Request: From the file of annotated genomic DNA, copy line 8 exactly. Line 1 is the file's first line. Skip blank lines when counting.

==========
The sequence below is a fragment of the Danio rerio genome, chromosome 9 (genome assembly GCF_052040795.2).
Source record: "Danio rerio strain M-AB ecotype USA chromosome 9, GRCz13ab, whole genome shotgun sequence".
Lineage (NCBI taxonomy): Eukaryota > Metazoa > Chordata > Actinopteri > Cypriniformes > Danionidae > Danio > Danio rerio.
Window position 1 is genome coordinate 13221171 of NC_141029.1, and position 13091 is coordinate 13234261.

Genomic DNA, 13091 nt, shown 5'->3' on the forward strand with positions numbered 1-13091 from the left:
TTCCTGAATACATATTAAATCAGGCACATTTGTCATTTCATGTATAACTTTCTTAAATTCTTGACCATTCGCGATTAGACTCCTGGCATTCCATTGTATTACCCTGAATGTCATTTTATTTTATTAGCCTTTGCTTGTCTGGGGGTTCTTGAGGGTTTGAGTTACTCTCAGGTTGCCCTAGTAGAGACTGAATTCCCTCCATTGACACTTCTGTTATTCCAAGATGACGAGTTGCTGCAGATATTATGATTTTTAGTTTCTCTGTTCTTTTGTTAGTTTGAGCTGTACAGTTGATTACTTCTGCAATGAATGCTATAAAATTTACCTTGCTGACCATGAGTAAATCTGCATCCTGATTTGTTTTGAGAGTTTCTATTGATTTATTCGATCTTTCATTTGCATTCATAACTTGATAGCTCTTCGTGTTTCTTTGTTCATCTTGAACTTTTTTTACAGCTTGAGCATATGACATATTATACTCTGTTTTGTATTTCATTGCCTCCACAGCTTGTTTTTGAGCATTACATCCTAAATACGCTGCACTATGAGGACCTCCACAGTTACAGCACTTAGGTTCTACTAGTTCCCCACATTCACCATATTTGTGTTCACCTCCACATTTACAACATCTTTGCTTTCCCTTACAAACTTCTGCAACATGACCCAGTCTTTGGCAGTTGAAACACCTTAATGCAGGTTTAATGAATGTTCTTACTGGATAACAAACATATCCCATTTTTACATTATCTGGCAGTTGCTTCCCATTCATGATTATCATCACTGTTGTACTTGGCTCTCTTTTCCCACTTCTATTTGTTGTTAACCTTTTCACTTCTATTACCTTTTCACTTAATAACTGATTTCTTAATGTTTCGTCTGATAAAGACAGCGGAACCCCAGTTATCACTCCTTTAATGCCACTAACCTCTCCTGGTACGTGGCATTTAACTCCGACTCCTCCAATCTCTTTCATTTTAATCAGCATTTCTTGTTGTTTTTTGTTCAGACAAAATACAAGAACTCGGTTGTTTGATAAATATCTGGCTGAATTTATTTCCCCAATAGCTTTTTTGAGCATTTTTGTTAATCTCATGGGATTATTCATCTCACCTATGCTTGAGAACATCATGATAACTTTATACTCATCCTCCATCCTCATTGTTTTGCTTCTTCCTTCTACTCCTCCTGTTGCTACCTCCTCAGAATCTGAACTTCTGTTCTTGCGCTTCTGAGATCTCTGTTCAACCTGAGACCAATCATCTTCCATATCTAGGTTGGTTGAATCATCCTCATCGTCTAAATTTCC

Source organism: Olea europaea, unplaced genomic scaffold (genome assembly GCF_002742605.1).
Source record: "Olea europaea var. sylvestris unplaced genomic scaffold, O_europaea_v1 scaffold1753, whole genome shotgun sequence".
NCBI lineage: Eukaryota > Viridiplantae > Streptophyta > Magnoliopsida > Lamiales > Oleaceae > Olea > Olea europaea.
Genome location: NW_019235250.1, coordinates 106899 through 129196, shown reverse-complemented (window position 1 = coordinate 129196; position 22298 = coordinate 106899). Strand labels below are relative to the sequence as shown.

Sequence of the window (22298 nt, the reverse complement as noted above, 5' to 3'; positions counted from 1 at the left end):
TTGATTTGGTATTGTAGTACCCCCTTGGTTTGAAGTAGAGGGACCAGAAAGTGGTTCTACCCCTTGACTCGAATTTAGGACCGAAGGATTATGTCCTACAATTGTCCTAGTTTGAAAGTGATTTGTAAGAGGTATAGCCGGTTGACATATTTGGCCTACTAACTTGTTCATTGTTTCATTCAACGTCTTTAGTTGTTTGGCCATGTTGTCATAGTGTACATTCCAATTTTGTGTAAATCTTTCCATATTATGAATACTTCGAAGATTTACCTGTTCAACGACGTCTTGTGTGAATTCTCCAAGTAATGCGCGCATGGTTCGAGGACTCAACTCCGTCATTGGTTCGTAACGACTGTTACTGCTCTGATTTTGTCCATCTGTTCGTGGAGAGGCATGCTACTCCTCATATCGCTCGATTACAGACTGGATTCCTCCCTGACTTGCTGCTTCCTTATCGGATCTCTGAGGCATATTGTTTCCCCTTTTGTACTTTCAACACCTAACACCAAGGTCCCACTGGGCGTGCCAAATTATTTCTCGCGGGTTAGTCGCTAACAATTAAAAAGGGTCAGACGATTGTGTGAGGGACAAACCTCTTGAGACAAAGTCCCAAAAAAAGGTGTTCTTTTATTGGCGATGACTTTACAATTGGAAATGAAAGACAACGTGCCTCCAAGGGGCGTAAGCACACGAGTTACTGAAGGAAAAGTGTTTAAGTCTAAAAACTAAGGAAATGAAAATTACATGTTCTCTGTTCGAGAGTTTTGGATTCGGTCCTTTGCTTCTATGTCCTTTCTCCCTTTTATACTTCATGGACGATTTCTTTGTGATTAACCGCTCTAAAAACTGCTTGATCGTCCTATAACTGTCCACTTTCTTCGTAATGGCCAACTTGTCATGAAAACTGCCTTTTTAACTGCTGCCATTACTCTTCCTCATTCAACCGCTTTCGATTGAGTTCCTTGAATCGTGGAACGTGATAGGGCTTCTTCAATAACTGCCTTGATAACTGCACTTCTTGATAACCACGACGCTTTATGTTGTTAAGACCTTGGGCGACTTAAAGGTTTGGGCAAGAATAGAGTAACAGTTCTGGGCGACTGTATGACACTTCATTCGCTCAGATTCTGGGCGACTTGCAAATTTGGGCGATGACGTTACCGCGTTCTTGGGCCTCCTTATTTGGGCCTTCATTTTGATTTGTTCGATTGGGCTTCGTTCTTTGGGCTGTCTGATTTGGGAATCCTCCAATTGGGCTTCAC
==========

Source record: "Olea europaea var. sylvestris unplaced genomic scaffold, O_europaea_v1 scaffold1753, whole genome shotgun sequence".